PAH high-pressure pumps selected to power advanced high-pressure water mist fire suppression system in China
Hubei Province has long been the economic and cultural hub of Central China. In a region where civilization has thrived for millennia, the Hubei Provincial Archives has the important responsibility of maintaining and protecting the province’s collection of nearly one million extremely valuable books, paintings, calligraphy and other historical documents. When the government decided to build a new 60,000 m² building to house these very flammable treasures, many of which date back to the Ming Dynasty, the Danfoss series of high-pressure PAH pumps and other components were selected to power the advanced High-pressure water mist fire suppression system
Hubei Province’s new archives building is purpose-built to store Central China’s largest collection of historical documents. Because its unique collection is largely paper-based, engineers from fire-suppression specialist HeFei KDLian proposed early on that the system should be a water mist. This system suppresses flames by reducing heat and removing oxygen – resulting in considerably less water damage to the precious documents should the system need to be activated in case of fire.
According to HeFei KDLian General Manager, Jin Weidong, “The sheer size of the archive building places special demands on the high-pressure components of the water mist system. With 15 floors above ground, one floor underground, and a building height of 63.7 m, the system must include many high-pressure pumps and other components, all of which need to be regularly maintained. Thus, long maintenance intervals and the highest standards of reliability were critical selection criteria.”
Almost as important, however, were the demands to save space. The client and their architects placed a high premium on developing a fire-suppression solution which would leave as much room as possible for the growing archive.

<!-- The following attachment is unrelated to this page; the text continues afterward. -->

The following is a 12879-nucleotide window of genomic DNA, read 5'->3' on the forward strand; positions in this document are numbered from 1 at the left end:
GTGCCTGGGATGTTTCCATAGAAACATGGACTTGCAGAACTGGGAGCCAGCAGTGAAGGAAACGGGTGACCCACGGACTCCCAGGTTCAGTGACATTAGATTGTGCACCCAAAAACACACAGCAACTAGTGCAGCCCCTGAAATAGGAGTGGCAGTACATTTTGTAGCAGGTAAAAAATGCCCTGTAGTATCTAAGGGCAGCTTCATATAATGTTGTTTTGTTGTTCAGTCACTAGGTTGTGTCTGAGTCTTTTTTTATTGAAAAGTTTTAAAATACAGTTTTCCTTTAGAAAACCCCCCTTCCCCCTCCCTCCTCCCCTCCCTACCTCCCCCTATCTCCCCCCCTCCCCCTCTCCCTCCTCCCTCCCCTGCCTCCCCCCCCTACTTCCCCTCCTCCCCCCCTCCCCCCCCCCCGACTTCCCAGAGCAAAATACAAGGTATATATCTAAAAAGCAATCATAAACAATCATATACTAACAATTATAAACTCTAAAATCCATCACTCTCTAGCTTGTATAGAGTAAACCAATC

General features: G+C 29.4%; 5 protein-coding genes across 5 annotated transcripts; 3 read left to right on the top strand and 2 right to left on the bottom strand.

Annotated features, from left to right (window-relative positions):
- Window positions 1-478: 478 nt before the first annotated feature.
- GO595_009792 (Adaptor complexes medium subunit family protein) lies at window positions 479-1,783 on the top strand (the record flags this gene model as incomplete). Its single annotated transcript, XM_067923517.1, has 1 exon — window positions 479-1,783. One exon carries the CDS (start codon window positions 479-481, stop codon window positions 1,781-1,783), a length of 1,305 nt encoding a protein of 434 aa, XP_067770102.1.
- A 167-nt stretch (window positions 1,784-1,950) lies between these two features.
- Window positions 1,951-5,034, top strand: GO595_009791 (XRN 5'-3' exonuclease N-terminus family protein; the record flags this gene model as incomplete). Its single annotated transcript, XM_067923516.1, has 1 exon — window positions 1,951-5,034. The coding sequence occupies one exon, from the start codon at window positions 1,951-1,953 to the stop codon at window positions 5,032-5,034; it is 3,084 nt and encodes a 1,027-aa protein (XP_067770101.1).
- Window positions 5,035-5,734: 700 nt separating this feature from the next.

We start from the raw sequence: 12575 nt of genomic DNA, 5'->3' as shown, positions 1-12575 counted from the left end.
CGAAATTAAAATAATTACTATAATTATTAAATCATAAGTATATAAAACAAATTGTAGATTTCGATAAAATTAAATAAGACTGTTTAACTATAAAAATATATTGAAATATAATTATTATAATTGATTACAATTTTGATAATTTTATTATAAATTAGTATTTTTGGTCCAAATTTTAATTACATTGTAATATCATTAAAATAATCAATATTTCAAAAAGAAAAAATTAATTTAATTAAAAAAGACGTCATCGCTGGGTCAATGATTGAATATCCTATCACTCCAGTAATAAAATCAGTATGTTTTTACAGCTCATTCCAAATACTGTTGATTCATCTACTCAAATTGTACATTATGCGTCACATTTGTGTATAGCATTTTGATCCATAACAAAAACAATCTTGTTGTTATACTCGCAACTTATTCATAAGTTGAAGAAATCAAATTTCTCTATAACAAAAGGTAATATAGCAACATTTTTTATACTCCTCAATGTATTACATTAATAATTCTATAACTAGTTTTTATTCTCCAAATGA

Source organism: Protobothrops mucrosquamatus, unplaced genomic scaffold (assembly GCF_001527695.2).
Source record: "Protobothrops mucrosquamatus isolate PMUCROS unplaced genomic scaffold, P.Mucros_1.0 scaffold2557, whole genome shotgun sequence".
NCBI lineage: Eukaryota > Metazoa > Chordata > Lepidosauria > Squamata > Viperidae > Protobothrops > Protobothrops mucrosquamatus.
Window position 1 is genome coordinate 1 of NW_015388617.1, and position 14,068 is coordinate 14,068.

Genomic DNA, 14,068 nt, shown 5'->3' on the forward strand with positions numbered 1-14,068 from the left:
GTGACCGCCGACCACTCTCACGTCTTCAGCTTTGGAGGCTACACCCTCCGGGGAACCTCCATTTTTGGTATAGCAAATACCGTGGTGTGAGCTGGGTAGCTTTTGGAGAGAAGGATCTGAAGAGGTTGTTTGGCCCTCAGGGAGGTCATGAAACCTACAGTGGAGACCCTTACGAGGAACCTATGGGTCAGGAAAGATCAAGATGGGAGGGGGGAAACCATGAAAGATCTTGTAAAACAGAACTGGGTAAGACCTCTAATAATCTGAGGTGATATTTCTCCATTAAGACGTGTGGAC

HeFei KDLian has extensive experience with the Danfoss range of high-pressure pumps and had used them in many projects before this. Thus, its engineers were confident in selecting the PAH pumps as the high-pressure fire-suppression system’s workhorse. In all, the new Hubei Provincial Archive uses 85 PAH 80 as both main pumps to provide misting pressure and jockey pumps to pressurize water from the water supply to the main pumps throughout the 60,000 m² structure.
“We know PAH pumps to be extremely reliable and very low maintenance,” says Jin, “with a service interval of 8,000 hours compared to 500 for other pumps. But they are also much more compact than competing three-piston pumps, which require four times as much valuable space as the Danfoss system.”
HeFei KDLian also chose to use Danfoss solenoid valves, check valves, and pressure relief valves. “Roughly half of all critical components in the archive’s water mist system are from Danfoss,” explains Jin. “This simplifies many things for the end user and for us. Fire suppression systems for such sensitive applications are strictly controlled by the government, and the testing and administrative work to fulfill compliance requirements is substantial. Having one proven supplier with an excellent quality control systems and track record, in China and abroad, significantly reduces the administrative workload.”
Jin notes that Danfoss PAH high-pressure pumps’ IATF 16949 certification also played an important role in the selection process. “IATF 16949 is a very stringent quality management system,” he says. “Its focus on preventing defects and establishing processes that drive continual improvement are vital when choosing pumps for an application as sensitive as this.”
Planned to open in 2021, the Hubei Provincial Archives is ready to house the province’s massive collection of historical artifacts.
“Despite the scale of this new water mist fire-suppression system, installation was smooth,” relates Jin. “Cooperation with the end user, architects and construction companies – and Danfoss, both in China and Denmark – has been excellent. We are proud to be part of this effort to preserve our cultural heritage for the next many generations to study and enjoy.”